Culture Tree is an educational resource organisation committing to create opportunities to learn and experience African culture.
They host a YouTube channel called Yoruba Stars, which teaches young children the Yoruba language.
Culture Tree shared tweets that a British brand called “Timbuktu Global” had trademarked the word “Yoruba” and were opposing anyone from using it.
They stumbled upon this by accident, as they were seeking to trademark the term “Yoruba Stars”. As it was two different terms Culture Tree went ahead and trademarked the term “Yoruba Stars’.
“A few months later, I received an email from the IPO that Timbuktu Global had opposed me registering the trademark products or having anything to do with Yoruba at all.”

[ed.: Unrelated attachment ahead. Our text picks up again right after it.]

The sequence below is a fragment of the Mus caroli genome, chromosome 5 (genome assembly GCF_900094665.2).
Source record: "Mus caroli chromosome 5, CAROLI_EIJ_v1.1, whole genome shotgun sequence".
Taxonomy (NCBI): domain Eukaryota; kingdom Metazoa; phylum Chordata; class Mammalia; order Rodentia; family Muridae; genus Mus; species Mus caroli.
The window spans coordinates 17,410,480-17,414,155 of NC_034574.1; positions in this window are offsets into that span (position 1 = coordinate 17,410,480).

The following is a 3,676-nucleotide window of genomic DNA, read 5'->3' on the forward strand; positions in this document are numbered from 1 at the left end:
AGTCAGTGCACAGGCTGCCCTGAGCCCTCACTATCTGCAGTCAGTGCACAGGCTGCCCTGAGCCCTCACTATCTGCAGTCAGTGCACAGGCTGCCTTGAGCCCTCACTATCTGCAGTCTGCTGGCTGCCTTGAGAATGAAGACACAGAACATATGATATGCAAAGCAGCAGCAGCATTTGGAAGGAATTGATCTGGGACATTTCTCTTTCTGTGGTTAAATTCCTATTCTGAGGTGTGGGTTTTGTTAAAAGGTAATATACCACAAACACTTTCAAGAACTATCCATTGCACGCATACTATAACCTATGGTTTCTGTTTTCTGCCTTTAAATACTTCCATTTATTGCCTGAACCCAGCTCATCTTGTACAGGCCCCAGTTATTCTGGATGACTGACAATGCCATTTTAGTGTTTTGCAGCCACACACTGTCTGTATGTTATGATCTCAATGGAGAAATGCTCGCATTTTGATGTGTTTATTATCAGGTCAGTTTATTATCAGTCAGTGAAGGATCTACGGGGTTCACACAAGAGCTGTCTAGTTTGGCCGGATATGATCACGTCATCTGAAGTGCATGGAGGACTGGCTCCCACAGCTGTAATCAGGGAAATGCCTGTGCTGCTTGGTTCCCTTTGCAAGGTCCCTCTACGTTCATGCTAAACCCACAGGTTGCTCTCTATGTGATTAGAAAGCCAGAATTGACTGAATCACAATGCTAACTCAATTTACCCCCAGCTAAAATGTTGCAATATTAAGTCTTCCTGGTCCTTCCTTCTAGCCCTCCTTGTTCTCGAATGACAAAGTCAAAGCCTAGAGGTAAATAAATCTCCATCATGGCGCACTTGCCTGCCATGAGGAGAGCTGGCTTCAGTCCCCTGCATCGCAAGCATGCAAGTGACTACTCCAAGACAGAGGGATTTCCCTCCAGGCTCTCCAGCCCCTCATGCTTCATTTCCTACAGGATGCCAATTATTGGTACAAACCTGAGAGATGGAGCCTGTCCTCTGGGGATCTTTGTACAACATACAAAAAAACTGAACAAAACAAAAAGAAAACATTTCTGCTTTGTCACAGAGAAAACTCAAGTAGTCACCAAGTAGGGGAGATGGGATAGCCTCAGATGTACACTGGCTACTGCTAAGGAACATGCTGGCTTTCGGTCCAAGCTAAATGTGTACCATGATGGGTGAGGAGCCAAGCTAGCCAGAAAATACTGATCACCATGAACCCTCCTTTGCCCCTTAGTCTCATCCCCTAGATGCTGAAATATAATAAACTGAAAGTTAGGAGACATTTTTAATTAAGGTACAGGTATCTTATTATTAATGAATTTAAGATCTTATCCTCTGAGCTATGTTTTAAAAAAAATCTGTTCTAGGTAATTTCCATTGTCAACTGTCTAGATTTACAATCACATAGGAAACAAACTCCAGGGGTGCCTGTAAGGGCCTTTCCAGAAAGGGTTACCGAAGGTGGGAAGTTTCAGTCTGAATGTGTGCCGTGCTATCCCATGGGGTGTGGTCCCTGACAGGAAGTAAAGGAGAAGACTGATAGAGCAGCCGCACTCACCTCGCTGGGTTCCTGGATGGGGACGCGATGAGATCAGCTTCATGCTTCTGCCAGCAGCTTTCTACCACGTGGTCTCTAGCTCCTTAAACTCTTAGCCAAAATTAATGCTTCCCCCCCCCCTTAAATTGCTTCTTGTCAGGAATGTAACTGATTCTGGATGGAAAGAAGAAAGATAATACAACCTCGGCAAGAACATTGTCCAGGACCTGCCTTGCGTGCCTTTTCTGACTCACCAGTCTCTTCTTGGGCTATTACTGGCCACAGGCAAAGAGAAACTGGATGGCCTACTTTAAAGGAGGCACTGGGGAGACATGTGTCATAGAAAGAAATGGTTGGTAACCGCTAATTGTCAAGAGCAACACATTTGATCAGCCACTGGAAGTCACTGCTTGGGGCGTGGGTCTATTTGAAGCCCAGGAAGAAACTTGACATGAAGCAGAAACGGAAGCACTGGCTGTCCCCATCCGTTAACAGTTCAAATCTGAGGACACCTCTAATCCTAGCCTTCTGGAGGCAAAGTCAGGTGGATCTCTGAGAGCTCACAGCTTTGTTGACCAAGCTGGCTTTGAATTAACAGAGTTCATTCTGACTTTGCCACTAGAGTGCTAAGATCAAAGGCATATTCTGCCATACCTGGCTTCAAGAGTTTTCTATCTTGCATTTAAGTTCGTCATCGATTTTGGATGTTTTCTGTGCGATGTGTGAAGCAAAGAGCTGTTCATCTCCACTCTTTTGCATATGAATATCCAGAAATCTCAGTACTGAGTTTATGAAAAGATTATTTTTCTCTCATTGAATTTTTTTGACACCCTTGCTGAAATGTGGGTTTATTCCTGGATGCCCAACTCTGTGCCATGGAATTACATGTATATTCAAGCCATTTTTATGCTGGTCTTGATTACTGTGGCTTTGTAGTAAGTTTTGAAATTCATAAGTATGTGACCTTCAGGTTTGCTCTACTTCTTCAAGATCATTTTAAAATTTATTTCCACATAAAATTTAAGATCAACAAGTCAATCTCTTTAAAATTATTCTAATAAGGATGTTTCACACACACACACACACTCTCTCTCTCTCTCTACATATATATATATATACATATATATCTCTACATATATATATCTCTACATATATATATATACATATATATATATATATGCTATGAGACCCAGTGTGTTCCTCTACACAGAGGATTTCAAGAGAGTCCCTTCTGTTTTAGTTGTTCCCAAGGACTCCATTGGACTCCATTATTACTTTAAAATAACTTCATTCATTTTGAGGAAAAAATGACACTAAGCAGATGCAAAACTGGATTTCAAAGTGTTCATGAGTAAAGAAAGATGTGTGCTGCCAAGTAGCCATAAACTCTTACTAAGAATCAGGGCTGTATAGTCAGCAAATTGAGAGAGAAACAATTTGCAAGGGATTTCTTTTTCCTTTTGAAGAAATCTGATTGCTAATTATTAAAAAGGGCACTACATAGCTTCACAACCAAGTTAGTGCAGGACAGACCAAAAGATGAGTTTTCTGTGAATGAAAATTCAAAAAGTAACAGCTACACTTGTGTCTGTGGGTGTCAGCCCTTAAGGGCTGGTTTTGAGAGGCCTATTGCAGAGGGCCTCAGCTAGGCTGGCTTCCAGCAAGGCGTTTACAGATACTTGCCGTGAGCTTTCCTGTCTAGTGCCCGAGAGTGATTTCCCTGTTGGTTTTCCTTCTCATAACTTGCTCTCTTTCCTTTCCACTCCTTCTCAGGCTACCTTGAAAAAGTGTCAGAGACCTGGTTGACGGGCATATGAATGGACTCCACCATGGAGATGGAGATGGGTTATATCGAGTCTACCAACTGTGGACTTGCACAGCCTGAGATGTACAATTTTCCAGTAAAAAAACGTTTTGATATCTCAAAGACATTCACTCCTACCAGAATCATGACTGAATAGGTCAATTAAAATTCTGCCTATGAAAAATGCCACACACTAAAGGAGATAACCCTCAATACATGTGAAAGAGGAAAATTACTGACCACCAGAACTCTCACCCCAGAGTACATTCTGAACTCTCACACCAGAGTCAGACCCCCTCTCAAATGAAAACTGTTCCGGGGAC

Culture Tree said its legal representatives reached out to Timbuktu, which offered to sell the trademarked word to them.
The hashtag #Yorubaisnotforsale began to trend on Twitter, and people were asking why two white people based in Lancashire who have nothing to do with the Yoruba culture in any way wanted to trademark this word?
It felt reminiscent of when Kim Kardashian attempted to trademark the word “Kimono” as the name of her shapewear line.
After a social media call out and an open letter written from the mayor of Kyoto, Daisaku Kadokawa Kim swiftly changed it to “Skims”
Timbuktu Global shared this response via a twitter user’s email:
“By registering Yoruba, we in no way aimed to insult anyone. This was not our intention and never would be. We did not profit from this name and never intended to,”
As of writing this article, Timbuktu Global has now written to Culture Tree that they’ve made an application to surrender their trademark registration of Yoruba.
Culture Tree has written an official statement on their website, which you can read here.
We are unsure as to why the British government sanctioned this in the first place but glad that the right thing is happening.
Yoruba is NOT and NEVER will be for sale.